The first primal art experience I remember was in Misch Kohn’s classroom. One day Misch brought in some example prints, and when I walked in the room I was immediately transported (almost without benefit of my feet) to an image by Kathe Kollwitz from her Peasants’ Revolt series. It was the claustrophobic depiction of the peasant, blind with rage, honing his scythe. It still gives me shivers.
At the Menil in Houston last week I saw several such objects in an exhibit of objects owned by Surrealist artists. Among them was a Navajo hood/mask with a square mouth hole. From the Switzerland/German area was a black leather costume and mask, totally covered in black spikes at about 1″ intervals. Filled with a human being, and in a low-light communal context, this was once a grand primal object. From an Eskimo shaman’s box, a rodent skull attached to a snake skin.
The Menil in Houston has a collection well worth seeking out and experiencing, and it is free.
As I said, I was on my way to see the Alamo. More in the next update.
Gangly, gregarious Loblolly pine and oak woodland, with its rich undergrowth of dogwood, wax myrtle, and American beauty berry, that’s what was here when Sam Houston rode in. During my stay in Houston I saw 5 and 6 lanes of cemented torturous freeways, parkways, tollways, (lots of them), and beltways, not to mention roads. And still it is not enough.
I saw ugly clearcut behind thin facades of forest. I saw unvarnished clearcut, muddy swaths which the land owner devastated without even a plan for a construction project — swaths which my host told me can sit empty for years waiting for a buyer. And still it is not enough.
A whole city called “Woodland”.
Everywhere there are freeway construction, and reconstruction projects and clogged traffic. And still it is not enough because of the uncontrolled growth of sub divisions.
Oola and I made a stop at the Sam Houston statue on I45. Here she is riding at the top of his 76 foot height. He made me think of white shoe polish, the kind we had to layer onto our school shoes to make us look presentable — no matter what scuffs, dirty socks, or pinched toes were beneath the surface. Well we couldn’t help growing and getting dirty. Is it the same for Houston?
Bob Sennhauser is working on a project about the people and buildings involved in the gentrification of Washington Avenue, here in Houston TX, where I am visiting with him and his wife, Kelly. Bob was one of my professors at the School of the Art Institute of Chicago. He is a photographer, and an artist with a keen ear for a story.
Following on Studs Turkel’s assertion that “History is always written from the top down” Bob, like Studs, is writing history through the stories of the ordinary people experiencing the changes on Washington Avenue — business owners, homeless people, developers. Through interviews and photos Bob is preserving the activities, thoughts, and emotions of people who are almost always forgotten, who are at the tender mercies of the forces of “development” in a land where there is no zoning. The political slant is mine. Bob knows that he can succeed at this project only if he stays neutral and maintains the trust of the participants. His plan is to present images, and written and oral interviews so that the viewers can form their own opinions about what is happening here (and in poor communities all over the country where middle to higher income people are moving in).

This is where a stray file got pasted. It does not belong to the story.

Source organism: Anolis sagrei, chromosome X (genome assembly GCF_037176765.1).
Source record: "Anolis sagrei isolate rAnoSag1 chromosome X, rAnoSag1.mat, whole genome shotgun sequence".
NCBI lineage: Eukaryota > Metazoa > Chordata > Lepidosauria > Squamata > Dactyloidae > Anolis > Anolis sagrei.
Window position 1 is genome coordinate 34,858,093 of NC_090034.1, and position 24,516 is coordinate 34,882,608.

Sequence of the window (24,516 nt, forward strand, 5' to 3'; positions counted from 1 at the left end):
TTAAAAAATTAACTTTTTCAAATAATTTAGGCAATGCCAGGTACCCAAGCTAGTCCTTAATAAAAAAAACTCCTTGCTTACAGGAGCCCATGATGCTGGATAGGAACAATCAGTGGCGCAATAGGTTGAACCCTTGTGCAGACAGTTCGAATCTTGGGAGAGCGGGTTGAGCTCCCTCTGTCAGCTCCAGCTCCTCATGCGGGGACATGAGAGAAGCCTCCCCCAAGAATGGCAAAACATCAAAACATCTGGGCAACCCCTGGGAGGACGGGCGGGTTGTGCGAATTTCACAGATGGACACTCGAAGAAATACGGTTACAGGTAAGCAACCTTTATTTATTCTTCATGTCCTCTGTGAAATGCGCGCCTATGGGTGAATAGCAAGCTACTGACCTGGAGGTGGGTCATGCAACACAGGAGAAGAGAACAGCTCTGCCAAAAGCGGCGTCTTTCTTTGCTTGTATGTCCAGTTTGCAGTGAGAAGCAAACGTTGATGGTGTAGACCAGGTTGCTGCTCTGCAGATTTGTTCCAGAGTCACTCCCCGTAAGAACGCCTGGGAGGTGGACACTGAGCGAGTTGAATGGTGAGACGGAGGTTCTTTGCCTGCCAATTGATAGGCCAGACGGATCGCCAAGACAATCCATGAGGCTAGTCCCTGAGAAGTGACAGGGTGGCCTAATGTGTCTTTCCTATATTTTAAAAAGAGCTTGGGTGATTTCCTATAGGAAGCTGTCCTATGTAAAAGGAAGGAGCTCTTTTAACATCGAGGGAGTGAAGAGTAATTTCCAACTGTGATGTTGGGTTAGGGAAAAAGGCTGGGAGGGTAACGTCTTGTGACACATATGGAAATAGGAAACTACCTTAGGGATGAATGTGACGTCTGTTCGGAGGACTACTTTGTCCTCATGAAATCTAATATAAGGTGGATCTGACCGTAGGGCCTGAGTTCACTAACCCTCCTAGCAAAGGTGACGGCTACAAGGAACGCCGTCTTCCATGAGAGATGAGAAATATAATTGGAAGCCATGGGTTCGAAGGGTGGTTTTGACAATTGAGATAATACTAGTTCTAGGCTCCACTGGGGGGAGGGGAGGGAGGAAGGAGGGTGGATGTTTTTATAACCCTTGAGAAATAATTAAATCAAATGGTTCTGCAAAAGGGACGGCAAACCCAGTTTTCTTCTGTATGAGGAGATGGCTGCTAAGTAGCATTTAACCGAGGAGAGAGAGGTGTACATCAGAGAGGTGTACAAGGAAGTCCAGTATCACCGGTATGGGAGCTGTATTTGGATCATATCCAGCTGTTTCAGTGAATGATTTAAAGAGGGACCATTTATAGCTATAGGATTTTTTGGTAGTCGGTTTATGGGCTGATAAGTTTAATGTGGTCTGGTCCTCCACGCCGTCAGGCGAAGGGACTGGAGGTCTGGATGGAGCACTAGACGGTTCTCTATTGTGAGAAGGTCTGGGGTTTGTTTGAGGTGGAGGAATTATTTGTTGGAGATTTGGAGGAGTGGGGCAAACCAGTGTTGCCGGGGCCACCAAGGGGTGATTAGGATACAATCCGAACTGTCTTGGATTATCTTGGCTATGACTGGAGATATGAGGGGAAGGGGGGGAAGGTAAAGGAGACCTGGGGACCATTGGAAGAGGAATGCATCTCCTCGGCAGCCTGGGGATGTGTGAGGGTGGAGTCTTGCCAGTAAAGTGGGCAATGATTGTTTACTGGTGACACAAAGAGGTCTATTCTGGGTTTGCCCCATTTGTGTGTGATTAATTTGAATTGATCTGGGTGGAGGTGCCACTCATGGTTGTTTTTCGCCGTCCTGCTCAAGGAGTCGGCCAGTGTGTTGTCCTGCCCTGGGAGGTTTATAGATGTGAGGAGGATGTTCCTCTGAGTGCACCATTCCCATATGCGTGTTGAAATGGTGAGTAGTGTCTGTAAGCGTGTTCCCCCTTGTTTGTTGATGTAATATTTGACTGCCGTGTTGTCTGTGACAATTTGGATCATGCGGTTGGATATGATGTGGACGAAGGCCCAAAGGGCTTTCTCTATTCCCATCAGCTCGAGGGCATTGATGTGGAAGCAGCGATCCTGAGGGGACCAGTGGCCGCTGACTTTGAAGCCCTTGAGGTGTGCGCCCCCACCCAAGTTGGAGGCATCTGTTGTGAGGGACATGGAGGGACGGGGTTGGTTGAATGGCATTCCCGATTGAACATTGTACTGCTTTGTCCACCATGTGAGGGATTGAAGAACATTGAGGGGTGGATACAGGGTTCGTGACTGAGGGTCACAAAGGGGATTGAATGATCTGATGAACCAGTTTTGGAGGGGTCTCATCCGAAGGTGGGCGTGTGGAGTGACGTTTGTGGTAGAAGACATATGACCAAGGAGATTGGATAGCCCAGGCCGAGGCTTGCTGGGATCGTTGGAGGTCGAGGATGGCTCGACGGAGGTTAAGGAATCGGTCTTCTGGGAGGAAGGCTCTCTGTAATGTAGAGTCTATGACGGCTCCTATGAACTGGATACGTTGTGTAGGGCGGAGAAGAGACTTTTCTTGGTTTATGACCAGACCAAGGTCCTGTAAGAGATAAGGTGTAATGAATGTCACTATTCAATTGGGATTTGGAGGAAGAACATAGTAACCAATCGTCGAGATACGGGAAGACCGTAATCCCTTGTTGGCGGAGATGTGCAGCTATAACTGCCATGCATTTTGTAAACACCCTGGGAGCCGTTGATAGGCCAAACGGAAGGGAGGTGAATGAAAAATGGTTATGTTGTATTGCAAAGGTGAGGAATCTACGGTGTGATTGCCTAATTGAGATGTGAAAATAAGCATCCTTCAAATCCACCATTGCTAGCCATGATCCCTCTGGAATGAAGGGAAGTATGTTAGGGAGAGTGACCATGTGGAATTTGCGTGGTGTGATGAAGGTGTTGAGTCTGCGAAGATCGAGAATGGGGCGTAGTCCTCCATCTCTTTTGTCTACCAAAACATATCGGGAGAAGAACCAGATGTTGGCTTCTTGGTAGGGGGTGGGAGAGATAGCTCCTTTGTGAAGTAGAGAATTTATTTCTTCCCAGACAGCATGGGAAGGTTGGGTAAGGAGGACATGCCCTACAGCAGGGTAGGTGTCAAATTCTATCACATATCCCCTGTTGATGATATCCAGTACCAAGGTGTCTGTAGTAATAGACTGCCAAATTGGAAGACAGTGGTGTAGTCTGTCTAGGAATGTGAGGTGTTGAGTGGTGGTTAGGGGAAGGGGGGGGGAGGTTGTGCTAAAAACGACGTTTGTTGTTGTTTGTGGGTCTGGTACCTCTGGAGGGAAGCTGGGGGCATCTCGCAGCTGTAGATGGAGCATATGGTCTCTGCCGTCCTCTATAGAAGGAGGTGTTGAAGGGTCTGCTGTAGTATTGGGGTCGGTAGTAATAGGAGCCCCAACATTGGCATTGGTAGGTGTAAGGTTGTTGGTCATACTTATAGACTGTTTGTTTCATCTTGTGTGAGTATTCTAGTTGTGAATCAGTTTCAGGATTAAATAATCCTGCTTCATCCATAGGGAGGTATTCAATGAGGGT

He has already photo/documented every bit of real estate on both sides of the street from T. C. Jester to Houston Ave. The portraits show a trust that Bob and the participants share, a trust that has been built over time. These are not strangers. Bob encourages them to choose how and where they will present themselves. The oral interview consists of 6 questions with followups to gain clarification or additional information, but never to elicit a response that will support his personal bias. These are works of true collaboration.
I have found “history” — the list of presidents and wars and national boundaries — to be a subject not dear to my heart. But when you read something like Barbara Tuchman’s “A Distant Mirror” you find the history of the real people and how they effect and are effected by the flow of the big events. In Bob Sennhouser’s project I think we will find Something Real and Fascinating.
The Lawndale Art Center in Houston will show the project “Washington Avenue: Forgotten then Gentrified”, May – June 2009
Hi world. This is Oola. She and I have spent a frozen overnight in a rest stop east of Los Angeles. This is our trip to Texas.
We got a late start for many reasons including the need to turn in grades, (I teach Web Design at Berkeley City College), finish the revamp of the Multimedia Arts Department website, and also due to the fact that I had promised my guitar-maker sweety to inlay pickguard and tail piece for his newest.
The revamp got to publishing stage at the llth hour with much high-fiving and self congratulations. But when I went back to get you the URL, I found a couple of mistakes. Sooo, that is for a later date.
Finally, the inlay. How do you inlay a guitar?
First you think about it but not so long as I did. Then you draw (or adapt) a design. Then you cut out the tiny pieces of mother of pearl.
Up and down, up and down, push the line, march in place to turn a corner. The dark green cloth is to catch the little mothers that try to get away. The jacket is because it is winter and there is no heating in my studio.
Then you route out the reciprocal holes in the ebony. This is the tricky part because — you guessed it — Mother of Pearl is cranky and doesn’t bend. Make everything fit and epoxy it all together. Sand it. (I’ll let my sweety do that while I am gone.)
Finished, Oola and I get on the road. She has never seen a cactus that isn’t in a pot.
If you want to see Oola in the series where she tries on the personas of different women and women artists throughout Western Art History, check out: